In 1997 the squadron won the Blanchard Trophy as the best missile operations squadron at the Guardian Challenge missile competition. It also received awards that year for the best missile maintenance team and the best missile crew.[17][note 4] In more recent competitions, the squadron won the Samuel C. Phillips Award as the best missile squadron in Air Force Space Command in 2005. It was awarded the Neary Trophy and the Linhard Trophy for best USAF missile crew in 2012.[18]


  • Constituted as the 320 Bombardment Squadron (Heavy) on 28 January 1942
Activated on 15 April 1942
Redesignated 320 Bombardment Squadron, Heavy on 6 March 1944
Inactivated on 27 January 1946
  • Redesignated 320 Bombardment Squadron, Very Heavy on 11 June 1947
Activated on 1 July 1947
Inactivated on 6 September 1948
  • Redesignated 320 Bombardment Squadron, Medium on 20 December 1950
Activated on 2 January 1951
Redesignated 320 Strategic Reconnaissance Squadron, Medium on 16 June 1952
Discontinued on 20 June 1960
  • Redesignated 320 Strategic Missile Squadron (ICBM-Minuteman) on 30 July 1963 (not organized)
Organized on 8 January 1964
Redesignated 320 Missile Squadron on 1 September 1991[1]


  • 90th Bombardment Group, 15 April 1942 – 27 January 1946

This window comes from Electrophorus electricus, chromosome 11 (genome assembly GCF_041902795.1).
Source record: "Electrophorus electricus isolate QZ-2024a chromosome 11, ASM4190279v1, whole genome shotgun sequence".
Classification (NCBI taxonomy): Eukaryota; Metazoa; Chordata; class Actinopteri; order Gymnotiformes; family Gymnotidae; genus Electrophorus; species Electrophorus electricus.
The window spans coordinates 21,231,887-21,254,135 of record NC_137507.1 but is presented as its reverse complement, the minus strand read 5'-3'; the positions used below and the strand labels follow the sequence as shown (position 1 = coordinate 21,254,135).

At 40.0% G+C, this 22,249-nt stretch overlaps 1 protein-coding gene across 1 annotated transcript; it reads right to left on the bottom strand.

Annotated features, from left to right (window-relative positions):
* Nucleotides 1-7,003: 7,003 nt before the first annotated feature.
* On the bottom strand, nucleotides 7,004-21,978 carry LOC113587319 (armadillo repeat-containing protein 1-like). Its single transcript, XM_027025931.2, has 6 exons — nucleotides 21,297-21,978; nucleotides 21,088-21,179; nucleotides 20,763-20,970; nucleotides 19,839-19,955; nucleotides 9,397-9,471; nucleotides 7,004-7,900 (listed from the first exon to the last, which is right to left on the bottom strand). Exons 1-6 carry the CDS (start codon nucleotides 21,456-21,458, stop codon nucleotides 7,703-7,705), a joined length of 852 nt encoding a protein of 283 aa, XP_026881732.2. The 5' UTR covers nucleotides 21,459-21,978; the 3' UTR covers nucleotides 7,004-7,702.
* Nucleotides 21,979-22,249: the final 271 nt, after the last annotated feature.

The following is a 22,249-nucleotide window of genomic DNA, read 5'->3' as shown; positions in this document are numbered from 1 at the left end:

• 90th Bombardment Group, 1 July 1947 – 6 September 1948
  • 90th Bombardment Group, 2 January 1951 (attached to 90th Bombardment Wing after 16 February 1951)
  • 90th Strategic Reconnaissance Wing, 16 June 1952 – 20 June 1960
  • Strategic Air Command, 30 July 1963 (not organized)
  • 90th Strategic Missile Wing, 8 January 1964
  • 90th Operations Group, 1 September 1991 – present[1]


Aircraft and missilesEdit

Awards and campaignsEdit

Award streamer Award Dates Notes
  Distinguished Unit Citation c. 4 November 1942 – 23 January 1943 Papua, 320th Bombardment Squadron[1]
  Distinguished Unit Citation 13 and 15 September 1943 New Guinea, 320th Bombardment Squadron[1]
  Air Force Outstanding Unit Award 1 July 1968–30 June 1969 320th Strategic Missile Squadron[1]
  Air Force Outstanding Unit Award 1 July 1973–30 June 1975 320th Strategic Missile Squadron[1]
  Air Force Outstanding Unit Award 1 July 1982–30 June 1984 320th Strategic Missile Squadron[1]
  Air Force Outstanding Unit Award 1 July 1986–30 June 1988 320th Strategic Missile Squadron[1]
  Air Force Outstanding Unit Award 1 July 1987–30 June 1989 320th Strategic Missile Squadron[1]
  Air Force Outstanding Unit Award 1 August 1991–31 July 1993 320th Strategic Missile Squadron
(later 320th Missile Squadron)[1]
  Air Force Outstanding Unit Award 1 October 1994–30 September 1995 320th Missile Squadron[1]
  Air Force Outstanding Unit Award 1 September 1996–31 August 1998 320th Missile Squadron[1]
  Air Force Outstanding Unit Award 1 October 1999–30 September 2000 320th Missile Squadron[1]
  Air Force Outstanding Unit Award 1 January 2001–31 December 2001 320th Missile Squadron[1]
  Air Force Outstanding Unit Award 1 October 2003–30 September 2005 320th Missile Squadron[1]
  Air Force Outstanding Unit Award 1 October 2005–30 September 2007 320th Missile Squadron[1]
  Air Force Outstanding Unit Award 1 October 2007–30 September 2008 320th Missile Squadron[1]
  Philippine Republic Presidential Unit Citation 17 October 1944–4 July 1945 320th Bombardment Squadron[1]
Campaign Streamer Campaign Dates Notes
  Guadalcanal c. 4 November 1942 – 21 February 1943 320th Bombardment Squadron[1]